The report card for each state contains the scores it received when we evaluated it for how well it protects patients against sexually abusive doctors. The overall rating is the average of the score the state received in each category. In states with two medical boards, one for osteopathic physicians and the other for medical doctors, the overall rating is based on an average of each board’s scores.
Click on the boxes below to read how North Carolina did on each category — and how we calculated the score for the categories.
Dr. Epifanio Rivera-Ortiz
After a patient went to police alleging the doctor had touched her in an inappropriate manner during a 2009 exam, Rivera-Ortiz pleaded guilty and surrendered his license.
Another patient had made a similar complaint seven years earlier, saying Rivera-Ortiz had digitally penetrated her and exposed himself during an appointment. But police didn’t pursue that case, and the board only “encouraged” him to use a chaperone.
That patient sued the doctor, who admitted in a deposition that his genitals were exposed during the patient’s exam; he claimed the patient initiated sexual contact.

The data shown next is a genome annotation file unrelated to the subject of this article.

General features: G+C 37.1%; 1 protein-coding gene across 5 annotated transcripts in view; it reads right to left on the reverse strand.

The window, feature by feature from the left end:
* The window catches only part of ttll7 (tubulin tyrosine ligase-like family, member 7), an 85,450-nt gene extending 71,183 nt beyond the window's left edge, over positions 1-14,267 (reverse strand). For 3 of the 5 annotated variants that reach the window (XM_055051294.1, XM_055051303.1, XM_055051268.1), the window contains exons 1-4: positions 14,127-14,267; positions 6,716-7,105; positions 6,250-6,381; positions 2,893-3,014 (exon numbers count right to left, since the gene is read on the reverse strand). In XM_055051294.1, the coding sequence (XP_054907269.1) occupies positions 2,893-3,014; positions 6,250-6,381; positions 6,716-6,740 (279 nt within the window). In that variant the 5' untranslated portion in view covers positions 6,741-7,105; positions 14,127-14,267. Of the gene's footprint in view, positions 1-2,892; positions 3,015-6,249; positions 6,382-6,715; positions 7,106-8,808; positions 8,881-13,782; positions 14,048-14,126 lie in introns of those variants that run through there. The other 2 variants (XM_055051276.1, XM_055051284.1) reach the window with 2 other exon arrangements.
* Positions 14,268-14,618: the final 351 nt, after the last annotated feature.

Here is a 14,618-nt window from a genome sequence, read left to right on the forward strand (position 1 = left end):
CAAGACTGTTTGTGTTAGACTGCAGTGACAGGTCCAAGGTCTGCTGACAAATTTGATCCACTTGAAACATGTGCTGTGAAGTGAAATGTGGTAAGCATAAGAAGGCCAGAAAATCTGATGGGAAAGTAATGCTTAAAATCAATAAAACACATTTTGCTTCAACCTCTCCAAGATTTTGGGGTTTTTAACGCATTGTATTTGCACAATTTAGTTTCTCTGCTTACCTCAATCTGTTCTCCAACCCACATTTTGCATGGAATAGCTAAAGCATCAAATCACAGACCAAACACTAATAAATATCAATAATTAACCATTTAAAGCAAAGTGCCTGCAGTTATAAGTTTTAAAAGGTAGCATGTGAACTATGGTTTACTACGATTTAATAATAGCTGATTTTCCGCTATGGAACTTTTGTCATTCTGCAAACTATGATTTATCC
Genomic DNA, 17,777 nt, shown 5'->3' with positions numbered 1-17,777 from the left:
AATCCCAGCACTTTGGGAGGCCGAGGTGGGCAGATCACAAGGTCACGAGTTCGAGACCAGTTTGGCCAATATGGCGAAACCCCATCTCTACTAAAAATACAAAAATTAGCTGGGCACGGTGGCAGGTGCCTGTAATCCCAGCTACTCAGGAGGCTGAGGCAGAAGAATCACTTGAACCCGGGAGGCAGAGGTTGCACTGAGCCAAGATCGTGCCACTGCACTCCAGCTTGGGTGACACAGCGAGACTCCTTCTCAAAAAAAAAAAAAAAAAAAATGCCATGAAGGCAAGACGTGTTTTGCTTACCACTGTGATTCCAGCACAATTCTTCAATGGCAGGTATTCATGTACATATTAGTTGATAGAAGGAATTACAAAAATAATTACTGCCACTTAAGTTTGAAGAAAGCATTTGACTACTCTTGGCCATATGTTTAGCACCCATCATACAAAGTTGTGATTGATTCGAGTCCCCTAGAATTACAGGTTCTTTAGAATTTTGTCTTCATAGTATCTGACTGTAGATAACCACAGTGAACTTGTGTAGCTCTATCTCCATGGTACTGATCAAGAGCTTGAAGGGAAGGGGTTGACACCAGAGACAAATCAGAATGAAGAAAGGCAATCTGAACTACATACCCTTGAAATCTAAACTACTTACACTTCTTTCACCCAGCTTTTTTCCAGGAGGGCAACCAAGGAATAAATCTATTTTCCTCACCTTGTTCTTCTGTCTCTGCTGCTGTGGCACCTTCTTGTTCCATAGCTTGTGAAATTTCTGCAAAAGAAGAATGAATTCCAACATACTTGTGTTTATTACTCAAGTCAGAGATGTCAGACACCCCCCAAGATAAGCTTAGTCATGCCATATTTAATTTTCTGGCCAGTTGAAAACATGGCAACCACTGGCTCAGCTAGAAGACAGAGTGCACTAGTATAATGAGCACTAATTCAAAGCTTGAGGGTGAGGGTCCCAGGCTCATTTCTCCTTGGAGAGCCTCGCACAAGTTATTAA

The civil jury believed the victim’s account and found the doctor negligent in that case.
Rivera-Ortiz has not yet responded to a request for comment.
“Because of the control exercised by the Medical Society, the Medical Board has repeatedly failed to fulfill its duty to identify, investigate and prosecute physicians who endanger North Carolina patients.”
— Allegation in a 2007 lawsuit brought by a physician and three patients claiming that the North Carolina Medical Society wielded too much influence in the selection of physicians to the state board. They dropped the suit after a new state law was enacted to change the selection process.
The AJC found that the North Carolina Medical Board issues private letters of concern to some doctors accused of sexual misconduct with patients.
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